Past, present and future. Our top two stories last week, one dealt with the past and the other the present and future. “Howsie shakes up public defender’s office,” deals with the present and future, while “Tuskegee Airmen celebrates 70 years” with the past.
First the past. The Tuskegee Airmen are a symbol of what we as Black people had to go through in this country to be treated as equals. We had to fight to go on the front lines to be killed in World War II and previous wars. Blacks were not considered to be intelligent enough to be able to fight in the war. Also many Whites didn’t like the idea of Blacks being trained to handle a gun and fight, for the fear that they would use that newfound knowledge on them. So instead they were the cooks, they dug the trenches and all the other brainless labor jobs.
The Tuskegee experiment was supposed to fail, because Whites knew Negroes didn’t have the mental capacity to fly plains, let alone, fight in the skies. But led by General Benjamin Davis and many others all these myths were proven false. But can you imagine the humiliation these men had to go through, not just the pilots, but the mechanics that kept the planes flying, but also the foot soldiers who only wanted to be treated like any other American, to be able to be on the front lines fighting. But despite all the obstacles they adapted and overcame to the point that they became one of the most successful groups ever to hit the skies.
The Howsie story deals with the now and the future. There has been much criticism of Allegheny County Executive Rich Fitzgerald’s commitment to the Black community. But his appointment of Howsie and his support is one of the most outstanding accomplishments any politician has done for the Black community. Why?
The court system—because of racial profiling and stupidity of our young Blacks, has become “Just Us.” The criminal court system is predominately Black victims and accused, which has led to our jails and prisons being packed with young Black males wasting their lives away. Far too often the White people you see in the criminal or juvenile court system are the lawyers and employees, the rest are Black. We don’t make up a large percentage of either, when it comes to the people getting paid.
So the Howsie effort to change the status quo is commendable because if he’s successful this can be a model for the entire country. All of us, regardless of our income, should be treated equally and fairly in the court system, but we all know that isn’t the case. It’s generally those with money or who know the system that get off, while many innocent people are hauled off to jail, many serving time they shouldn’t and others serving far more time than they should. And it can happen to any of us, as long as our skins are Black.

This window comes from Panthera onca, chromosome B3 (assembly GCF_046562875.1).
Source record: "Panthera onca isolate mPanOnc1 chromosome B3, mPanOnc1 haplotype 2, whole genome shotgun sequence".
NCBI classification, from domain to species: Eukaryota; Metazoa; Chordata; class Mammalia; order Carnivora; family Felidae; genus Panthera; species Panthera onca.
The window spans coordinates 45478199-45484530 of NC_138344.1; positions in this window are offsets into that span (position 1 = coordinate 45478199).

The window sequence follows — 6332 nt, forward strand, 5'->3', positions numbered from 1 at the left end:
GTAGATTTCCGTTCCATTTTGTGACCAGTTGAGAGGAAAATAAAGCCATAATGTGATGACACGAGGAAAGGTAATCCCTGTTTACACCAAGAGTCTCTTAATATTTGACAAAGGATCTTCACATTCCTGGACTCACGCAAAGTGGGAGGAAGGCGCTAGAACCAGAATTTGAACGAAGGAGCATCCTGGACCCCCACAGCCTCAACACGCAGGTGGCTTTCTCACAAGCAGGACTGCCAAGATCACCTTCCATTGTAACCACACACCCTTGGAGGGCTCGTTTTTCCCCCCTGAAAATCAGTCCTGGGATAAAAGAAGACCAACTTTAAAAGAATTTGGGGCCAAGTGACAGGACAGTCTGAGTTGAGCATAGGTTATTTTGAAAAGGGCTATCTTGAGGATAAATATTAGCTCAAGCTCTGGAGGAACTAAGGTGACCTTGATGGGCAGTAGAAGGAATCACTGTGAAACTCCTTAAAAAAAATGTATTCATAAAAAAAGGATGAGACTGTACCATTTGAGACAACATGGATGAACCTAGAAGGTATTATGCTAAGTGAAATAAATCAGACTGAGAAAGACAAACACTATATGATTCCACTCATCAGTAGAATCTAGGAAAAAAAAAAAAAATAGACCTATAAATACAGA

With the legal system being so expensive, it won’t take long for most of our little savings to be gone, and then we find ourselves depending on the public defender. What is fair about a district attorney’s office having all the funding of the state government behind them for prosecuting when you have practically nothing but an overworked, no caring, no time public defender? Who’s going to win most of the time? So the Black defendant goes to jail, comes out with a record and if it’s a felony record it’s almost impossible to find a job so he or she ends up right back in the criminal justice system.
Racial profiling has increased over recent years mostly related to drugs. Even though more Whites use drugs and sell drugs the prisons and jails are filled with Blacks. With all the arrests related to drugs this is critical to the survival of the Black community. We can’t survive with so many of our young Black men in jail. These are men who should be helping their children grow up. These are young men who should be helping improve the community. But instead they are wasting away in jails taking up precious tax dollars that should be spent on educating them instead of incarcerating them.
Fitzgerald and Howsie are to be commended on their effort to turn this very critical issue around in an effort to bring true justice to the justice system.
In saying that, I must end with this, 12 homicides last month. Are you kids going crazy? Is the money you are making selling drugs really worth all these lives? One incident stated that a 17-year-old girl shot a 19-year-old boy because he pushed her. Wow. Does life mean anything to our young people? If that was all there was to it, it means that she not only took his life, but her own. She will probably be spending most of her young life in prison, instead of enjoying life. Guns are not the answer, young people.
Just think what all our ancestors had to go through, such as the Tuskegee Airmen to get an opportunity, and how they must feel watching our young people blowing it away with stupidity.
Looking at the general condition of our young people and our communities, and most importantly the criminal court system the question that comes to mind is, was the fight the Tuskegee Airmen and others fought in vain? Are we moving backward? Well, if Howsie is successful much of that can be turned around. Just imagine how many of our young men could be going to college or otherwise living productive lives instead of prison if they got a fair trial.
(Ulish Carter is managing editor of the New Pittsburgh Courier.)